Soon, people, soon. We'll be moving furniture in and negotiating whether to keep the art deco armoire I found at a garage sale and whether the futon should be positioned kitty-cornered or against the wall. At that point, I'll take another picture and you can see if I should have just kept the wallpaper and CDs.
In the meantime, the pizza was delicious, even if I couldn't lift it to my mouth.
Posted by MomQueenBee at 2:52 PM
Friday, February 20, 2015
This week's blurbs open with a fancy photo collage made of fancy photos snapped this morning at (guess what time?) 7:04. It is the latest sign that the Apocalypse is near--even though I don't have documentation of the big clock on the west wall, every one of the four clocks in the kitchen showed exactly the same time, and that time was correct according to iPhone Central Standard Time.
People, this is HUGE.
An observant reader (Hi, C.!) noticed in the blog illustration yesterday that apparently the House on the Corner was listed at an astonishingly economical $1,969. While I'd like to take credit for being the thriftiest of thrifty house shoppers, let me explain it to you, C.: That was the 1927 assemble-it-yourself price, and we paid significantly more than that when we purchased it (assembled) in 1987.
Boys, you will want to not read this, but my friends who have had The Talk with their children will find Momastery's recounting of that experience hysterical. She titles it "Sex Is Tricky" and I started laughing when I saw the illustration.
The blurb of the day is for knitters who (much like myself) have spent themselves nearly into bankruptcy buying thingamajigs and gizmos to enable their
obsession sanity-preserving hobby. It's a good thing our house only cost $1,969 because I am a complete pushover when it comes to stitch holders, row markers, counters, and other knitting aids. And if you buy the accessories especially made for knitters, they aren't cheap.
However, perhaps the best investment I ever made in pursuit of this sport were these hair clips.
|Thanks for the photo, WalMart|
I use them for everything. I mark rows, "pin" seams when I'm setting in sleeves, clamp them around a set of double-pointed needles when I'm alternating sizes, clamp loose yarn to keep it from unraveling--they are the wonder drug of knitting accessories. They don't catch on the yarn (hey, they're made for hair) and come in three colors.
Best of all, they're $3.98 for a package of 30 at WalMart so if you break or lose one, no big deal.
I love my local yarn shop and try to buy everything I can there, but this is one case that I don't regret making the exception to my shopping local habits.
Knitters, you're welcome.
Posted by MomQueenBee at 10:32 AM
Thursday, February 19, 2015
|This is our house|
In fact, the weekend I met his parents for the first time we spent an afternoon driving around, checking out For Sale signs and speculating on whether that chimney was attached to a working fireplace. His parents were in the back seat, holding hands because they could not have been cuter, and Husband-to-be was driving.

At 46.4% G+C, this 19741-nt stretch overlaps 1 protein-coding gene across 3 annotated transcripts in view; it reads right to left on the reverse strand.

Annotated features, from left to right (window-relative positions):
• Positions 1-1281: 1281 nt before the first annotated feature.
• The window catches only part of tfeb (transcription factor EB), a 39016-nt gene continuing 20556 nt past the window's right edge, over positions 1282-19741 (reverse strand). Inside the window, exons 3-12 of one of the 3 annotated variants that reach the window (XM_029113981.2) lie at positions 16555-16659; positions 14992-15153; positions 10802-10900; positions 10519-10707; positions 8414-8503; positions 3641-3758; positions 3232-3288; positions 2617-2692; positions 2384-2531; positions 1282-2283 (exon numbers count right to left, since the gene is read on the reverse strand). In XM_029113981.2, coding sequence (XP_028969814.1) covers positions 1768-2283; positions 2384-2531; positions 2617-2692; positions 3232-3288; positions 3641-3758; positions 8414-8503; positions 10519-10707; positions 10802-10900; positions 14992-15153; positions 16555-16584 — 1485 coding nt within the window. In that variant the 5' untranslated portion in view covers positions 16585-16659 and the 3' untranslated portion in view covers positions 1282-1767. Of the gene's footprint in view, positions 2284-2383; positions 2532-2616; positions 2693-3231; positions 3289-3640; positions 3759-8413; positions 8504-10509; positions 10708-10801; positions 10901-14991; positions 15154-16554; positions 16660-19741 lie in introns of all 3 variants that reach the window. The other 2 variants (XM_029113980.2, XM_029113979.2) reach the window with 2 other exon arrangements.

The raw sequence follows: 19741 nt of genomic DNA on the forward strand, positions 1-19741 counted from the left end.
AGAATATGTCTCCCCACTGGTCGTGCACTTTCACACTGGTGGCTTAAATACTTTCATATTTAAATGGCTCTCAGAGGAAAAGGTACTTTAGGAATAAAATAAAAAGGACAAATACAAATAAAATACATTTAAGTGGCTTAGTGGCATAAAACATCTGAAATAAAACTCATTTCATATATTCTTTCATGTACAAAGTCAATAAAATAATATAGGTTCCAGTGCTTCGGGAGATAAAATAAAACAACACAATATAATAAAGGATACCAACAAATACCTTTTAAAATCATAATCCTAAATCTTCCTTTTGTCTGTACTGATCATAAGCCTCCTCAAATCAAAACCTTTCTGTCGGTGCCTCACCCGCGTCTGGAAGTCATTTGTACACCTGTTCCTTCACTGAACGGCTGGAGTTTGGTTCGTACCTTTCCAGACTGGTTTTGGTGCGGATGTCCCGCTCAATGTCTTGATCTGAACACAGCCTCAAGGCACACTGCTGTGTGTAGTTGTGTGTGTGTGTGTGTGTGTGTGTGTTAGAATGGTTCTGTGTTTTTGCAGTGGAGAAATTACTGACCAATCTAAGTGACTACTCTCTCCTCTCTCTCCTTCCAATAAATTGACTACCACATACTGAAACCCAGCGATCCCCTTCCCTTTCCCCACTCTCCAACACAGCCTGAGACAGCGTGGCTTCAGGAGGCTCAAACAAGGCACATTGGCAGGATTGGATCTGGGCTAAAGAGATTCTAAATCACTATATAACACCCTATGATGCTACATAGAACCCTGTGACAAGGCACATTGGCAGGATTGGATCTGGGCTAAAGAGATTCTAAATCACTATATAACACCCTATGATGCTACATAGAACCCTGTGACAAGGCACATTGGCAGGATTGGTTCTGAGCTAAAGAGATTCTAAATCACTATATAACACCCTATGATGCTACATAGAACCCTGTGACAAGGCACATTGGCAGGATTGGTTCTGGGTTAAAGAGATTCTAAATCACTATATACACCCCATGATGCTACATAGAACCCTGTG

"The thing you have to remember," his mother said idly, "is that the most important part about choosing a house is making sure there are good schools in the neighborhood."
Did I mention that we weren't engaged yet? As I watched Future Husband's knuckles tighten around the steering wheel and the color go out of his face, I wasn't sure we ever would be, but less than a year later we were actually married and I moved from my apartment to his house and we began house-hunting in earnest.
We knew exactly what we wanted: Something old, big (at least three bedrooms), two stories, big kitchen, plenty of character, with a basement (because we live in Kansas).
Soon we found it! Yay! The perfect house, at a price we could afford, in a neighborhood we liked. We knew we couldn't afford two house payments, so we prudently did not put an offer on the perfect house, but a realtor's For Sale sign went up in the yard of the tiny little starter house.
This is where the needle screeches across the record. Our perfect march toward domestic bliss derailed when the tiny little starter house refused to be sold. It was in what's euphemistically called a "changing neighborhood," and none of the upgrades and cosmetic improvements Husband had made were worth a plugged nickel compared to the obviously deteriorating financial condition of homeowners a couple blocks away. Buyers ooohed and aaaahed about the new shower and the interesting wall treatment in the living room, then invariably bought a different house in the suburbs.
The perfect house sold to someone else, so we found another perfect house, which also sold. By then Boy#1 was on the way, and we had had only one offer--an offer that would have required us to leave the appliances, then write out a hefty check to the buyers for taking our sweet house off our hands.
We prayed for a buyer, and we lowered the price several times, and I cried, and still we were stuck in the tiny little house.
Then Boy#1 was born, and out of nowhere Husband got a call from the president of the college where he had graduated. They needed someone to teach an evening accounting class--would he be interested? The college was only an hour away and he'd always wanted to try teaching, so he agreed.